Unexpected warning in -std=gnu89 -pedantic mode.

Hello.

There seems to be a problem in the handling of diagnostic for GNU extensions: some warnings are produced even though the -std=gnu89 option is specified.

$ cat aaa.c
int foo() {
   return ({2+3;});
}

$ clang-cc -std=gnu89 -pedantic aaa.c
aaa.c:2:11: warning: use of GNU statement expression extension
   return ({2+3;});
           ^
1 diagnostic generated.
$

The same happens when using, e.g., __builtin_offsetof.

Cheers,
Enea Zaffanella.

There seems to be a problem in the handling of diagnostic for GNU
extensions: some warnings are produced even though the -std=gnu89 option
is specified.

We probably have quite a few of these problems, because many of these extension diagnostics were written before we distinguished between the different kinds of extensions (e.g., Microsoft vs. GNU), so they conflate "is an extension diagnostic" with "is a GNU extension.

$ cat aaa.c
int foo() {
  return ({2+3;});
}

$ clang-cc -std=gnu89 -pedantic aaa.c
aaa.c:2:11: warning: use of GNU statement expression extension
  return ({2+3;});
          ^
1 diagnostic generated.
$

The fix for this issue would be to change 1311 of ParseExpr.cpp from

     Diag(Tok, diag::ext_gnu_statement_expr);

to

   if (!getLang().GNUMode)
     Diag(Tok, diag::ext_gnu_statement_expr);

The same happens when using, e.g., __builtin_offsetof.

It'll happen in many places, all of which will need to be changed with a check for GNUMode (for GNU extensions). I'd be happy to review and apply such a patch, if someone feels like tackling this.

  - Doug

Douglas Gregor wrote:

There seems to be a problem in the handling of diagnostic for GNU
extensions: some warnings are produced even though the -std=gnu89 option
is specified.

We probably have quite a few of these problems, because many of these extension diagnostics were written before we distinguished between the different kinds of extensions (e.g., Microsoft vs. GNU), so they conflate "is an extension diagnostic" with "is a GNU extension.

$ cat aaa.c
int foo() {
  return ({2+3;});
}

$ clang-cc -std=gnu89 -pedantic aaa.c
aaa.c:2:11: warning: use of GNU statement expression extension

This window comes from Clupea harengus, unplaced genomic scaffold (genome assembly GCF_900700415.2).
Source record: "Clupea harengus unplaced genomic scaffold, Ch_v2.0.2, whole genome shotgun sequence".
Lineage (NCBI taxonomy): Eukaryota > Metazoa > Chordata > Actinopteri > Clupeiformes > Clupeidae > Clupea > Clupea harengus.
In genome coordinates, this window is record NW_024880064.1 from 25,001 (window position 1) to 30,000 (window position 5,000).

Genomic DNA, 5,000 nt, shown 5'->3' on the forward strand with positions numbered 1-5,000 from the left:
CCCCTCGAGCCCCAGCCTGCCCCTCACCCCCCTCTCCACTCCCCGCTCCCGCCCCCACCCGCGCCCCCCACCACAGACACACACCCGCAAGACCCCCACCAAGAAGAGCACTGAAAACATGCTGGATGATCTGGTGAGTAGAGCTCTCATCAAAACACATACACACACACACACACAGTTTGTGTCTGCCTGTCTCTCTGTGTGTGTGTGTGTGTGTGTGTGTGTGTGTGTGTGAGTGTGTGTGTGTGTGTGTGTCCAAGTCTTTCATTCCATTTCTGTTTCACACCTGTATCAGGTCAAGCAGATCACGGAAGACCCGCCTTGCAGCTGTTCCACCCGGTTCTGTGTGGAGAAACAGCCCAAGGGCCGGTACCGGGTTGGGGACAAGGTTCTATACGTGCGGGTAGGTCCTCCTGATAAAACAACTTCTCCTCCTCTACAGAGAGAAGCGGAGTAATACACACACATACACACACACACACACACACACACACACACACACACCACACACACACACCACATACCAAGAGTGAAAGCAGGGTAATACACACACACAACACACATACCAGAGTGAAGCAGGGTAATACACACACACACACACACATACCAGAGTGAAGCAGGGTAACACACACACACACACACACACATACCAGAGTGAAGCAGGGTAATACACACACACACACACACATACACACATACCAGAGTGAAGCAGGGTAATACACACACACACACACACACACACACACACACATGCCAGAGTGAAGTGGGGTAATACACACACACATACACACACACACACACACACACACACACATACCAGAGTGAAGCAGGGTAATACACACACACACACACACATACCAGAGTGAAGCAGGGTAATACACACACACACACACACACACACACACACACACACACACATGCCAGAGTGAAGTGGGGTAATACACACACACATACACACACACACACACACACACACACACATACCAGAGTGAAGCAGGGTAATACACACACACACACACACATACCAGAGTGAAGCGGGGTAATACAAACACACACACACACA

return ({2+3;});
          ^
1 diagnostic generated.
$

The fix for this issue would be to change 1311 of ParseExpr.cpp from

    Diag(Tok, diag::ext_gnu_statement_expr);

to

  if (!getLang().GNUMode)
    Diag(Tok, diag::ext_gnu_statement_expr);

The same happens when using, e.g., __builtin_offsetof.

It'll happen in many places, all of which will need to be changed with a check for GNUMode (for GNU extensions). I'd be happy to review and apply such a patch, if someone feels like tackling this.

    - Doug

OK, I think we will make a pass on these,
trying to be as systematic as possible.

Cheers,
Enea Zaffanella.

There seems to be a problem in the handling of diagnostic for GNU
extensions: some warnings are produced even though the -std=gnu89
option

The fix for this issue would be to change 1311 of ParseExpr.cpp from

    Diag(Tok, diag::ext_gnu_statement_expr);

to

  if (!getLang().GNUMode)
    Diag(Tok, diag::ext_gnu_statement_expr);

Instead of checking for gnu mode, can we have a diagnostic group for all such diagnostics
and ignore them in -std=gnu89 mode?

- Fariborz

That is a great idea!

  - Doug

I think it's worth noting that our behavior matches gcc here... what
exactly were you expecting?

-Eli

Right, my understanding is that -pedantic emits warnings vs the base language (c89 in this case) not vs "gnu89".

-Chris

Eli Friedman wrote:

Initially, I misread it and was assuming that gnu89 and gnu99 were
considered to be "standards", as much as c89 and c99. Then I realized that
each of them is just a "dialect of a standard". Under this interpretation,
as far as diagnostic is concerned, there should be no difference at all
between
-std=c89 -pedantic
and
-std=gnu89 -pedantic

Is that the intended behavior?

That's what we implement, and it isn't by accident, if that's what
you're asking. http://clang.llvm.org/docs/UsersManual.html#c_modes is
a complete list of the differences between the modes.

If it is ... then it still sounds a bit strange to me. In particular, what
would then be the reason for allowing a combination such as
-std=gnu89 -pedantic-errors
?

Basically just copying gcc... you're right, it isn't really a useful
set of options.

The issue here is that arguably, almost everything which we print a
warning for with -pedantic is a GNU extension, since they're
violations of the standard and implemented by gcc. Also, I'm not sure
what we would gain by classifying extension warnings into GNU
extensions and "generic" extensions.

-Eli

Well, we also support some Microsoft extensions and OpenCL constructs. One could imagine keeping these separate, so that users could call Clang in a GCC-like mode, Microsoft-like mode, or whatever.

  • Doug

Okay... so then a GNU extension would be anything we don't want in
msvc-like mode? That's a reasonable classification, I guess. I doubt
anyone would want the set of warnings which are not GNU extensions
using that classification scheme, though.

-Eli

A GNU extension is something that GNU supports and isn't part of the base language. Same deal with Microsoft extensions, and it's natural that some extensions will be available in both modes.

  - Doug

So a GNU extension any diagnostic currently classified as Extension
right now, plus the? Okay, but that makes the whole thing seem
orthogonal to this discussion...

-Eli

We have a tiny number of Extensions that aren't GNU extensions, e.g., ext_ellipsis_exception_spec (a Microsoft extension) and ext_explicit_instantiation_after_specialization (a C++0x extension that's benign in C++98 mode).

But, since the vast majority of Extensions and ExtWarns are for GNU, it's probably easier just to deal with these oddballs in the code.

  - Doug